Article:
William D. Taylor
Department of Biology
My research interests are within several areas of aquatic ecology, including nutrient cycles, the fate of aquatic bacteria, the ecology of protozoa, and human effects on water quality. Research venues include: the Laurentian Great Lakes, with Ontario Ministry of the Enviroment; small lakes of the Canadian Shield through OMOE's Dorset Environmental Science Centre; the Grand River, including partnership with the Grand River Conservation Authority; and East African Lakes, with collaborators in several countries. The focus of my research at the current time is human impact on lakes and rivers through changes in freshwater nutrient cycles and in the fate of bacteria, including pathogens.
Investigating the fresh water phosphorus cycle and the role and fate of bacteria in freshwater environments improves our understanding of eutrophication and of pathogens found in surface waters used for drinking. Eutrophication, the pollution of surface waters by excess nutrients, is a pervasive threat to freshwater and coastal ecosystems worldwide. In Canada, eutrophication negatively affects the environment, human health, and the economy. Phosphorus is the nutrient primarily responsible for eutrophication, and it also has several properties that make it a useful currency for studying the structure and dynamics of freshwater ecosystems and the impact of other environmental stresses. My current research aspires to address important gaps in our knowledge of the freshwater phosphorus cycle, including the nature and dynamics of dissolved organic phosphorus compounds, and factors affecting the total phosphorus concentration in lakes. My lab is examining the fate of phosphorus and bacteria added to rivers from sources such as agriculture, the processes that are responsible for the their removal, and how these processes influence water quality in rivers.
Taylor, W.D. 2009. Nature of dissolved P regenerated by plankton: implications for the ssPO4 radiobioassay and for the nature of dissolved P. Aquat. Sci. 72:13-20.
Mohamed, M.N. and W.D.Taylor. 2009. Relative contribution of autochthonous and allochthonous carbon to limnetic zooplankton: A new cross-system approach. Fundamental and Applied Limnology 175: 113-124.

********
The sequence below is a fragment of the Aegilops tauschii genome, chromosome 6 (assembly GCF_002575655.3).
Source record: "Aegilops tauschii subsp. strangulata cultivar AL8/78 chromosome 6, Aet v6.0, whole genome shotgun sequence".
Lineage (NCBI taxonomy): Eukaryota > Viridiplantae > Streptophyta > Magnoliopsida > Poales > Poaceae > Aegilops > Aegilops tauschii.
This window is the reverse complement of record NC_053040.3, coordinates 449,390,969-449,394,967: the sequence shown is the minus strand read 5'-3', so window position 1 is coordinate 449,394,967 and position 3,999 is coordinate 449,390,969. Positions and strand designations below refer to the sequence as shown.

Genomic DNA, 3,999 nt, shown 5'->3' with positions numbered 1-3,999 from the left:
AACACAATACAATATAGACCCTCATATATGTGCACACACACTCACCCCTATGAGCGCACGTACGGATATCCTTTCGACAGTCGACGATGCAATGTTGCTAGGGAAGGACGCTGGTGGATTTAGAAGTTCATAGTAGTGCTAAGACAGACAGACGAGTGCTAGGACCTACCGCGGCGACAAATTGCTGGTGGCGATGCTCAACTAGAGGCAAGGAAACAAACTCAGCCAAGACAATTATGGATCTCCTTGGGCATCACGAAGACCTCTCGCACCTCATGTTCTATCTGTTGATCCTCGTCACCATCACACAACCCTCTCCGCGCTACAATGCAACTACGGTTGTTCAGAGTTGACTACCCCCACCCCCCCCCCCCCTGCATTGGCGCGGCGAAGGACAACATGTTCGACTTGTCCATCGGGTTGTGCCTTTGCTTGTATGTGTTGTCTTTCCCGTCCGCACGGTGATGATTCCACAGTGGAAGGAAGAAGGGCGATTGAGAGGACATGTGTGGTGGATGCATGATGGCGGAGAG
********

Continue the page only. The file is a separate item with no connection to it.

Sereda, J.M., J.J. Hudson, W.D. Taylor, and E. Demers. 2008. Fish as sources and sinks of nutrients in lakes: direct estimates, comparison with plankton and stoichiometry. Freshwater Biol. 53: 278-289.
Guildford, S.J, H.A. Bootsma, W.D. Taylor and RE Hecky. 2007. High variability of phytoplankton photosynthesis in response to environmental forcing in oligotrophic Lake Malawi/Nyasa. J. Great Lakes Res. 33: 170-185
Barlow-Busch, L., H. M. Baulch, and W.D. Taylor. 2006. Phosphate uptake by seston and epilithon in the Grand River, southern Ontario. Aquat. Sci. 68: 181-192.
Malkin, S., O.E. Johannsson and W.D. Taylor. 2006. Small-bodied zooplankton communities yet strong top-down effects on phytoplankton in the absence of fish. Arch. Hydrobiol. 165: 313-338.
Hudson, J and W.D. Taylor. 2005. Phosphorus sedimentation during stratification in two small lakes. Arch. Hydrobiol.162: 309-325.
Hecky, R.E., R.E.H. Smith, D.R. Barton, S.J. Guildford, W.D. Taylor, M.N. Charlton and T. Howell. 2004. The near shore phosphorus shunt: a consequence of ecosystem engineering by dreissenids in the Laurentian Great Lakes. Can. J. Fish. Aquat. Sci. 61: 1285-1293 .
Carr, G.M., H.C. Duthie and W.D. Taylor. 2003. Macrophyte biomass and water quality in Ontario Rivers. J. North Am. Benthol. Soc. 22: 182-193.
Yasindi, A.W., D.H. Lynn and W.D. Taylor. 2002. Ciliated protozoa in Lake Nakuru, a shallow alkaline-saline lake in Kenya: seasonal variation, potential production and role in the food web. Arch. Hydrobiol. 154: 311-325.
Higgins, S.N., R.E. Hecky and W.D. Taylor. 2001. Epilithic nitrogen fixation in the rocky littoral zones of Lake Malawi, Africa. Limnol. Oceanogr. 46: 976-982.
Hudson, J.J., W.D. Taylor and D.W. Schindler. 2000. Phosphate concentration in lakes. Nature 406: 54-56.
Full Publication List
Recent and Current Graduate Students
University of Waterloo Ecology Group (UWEG)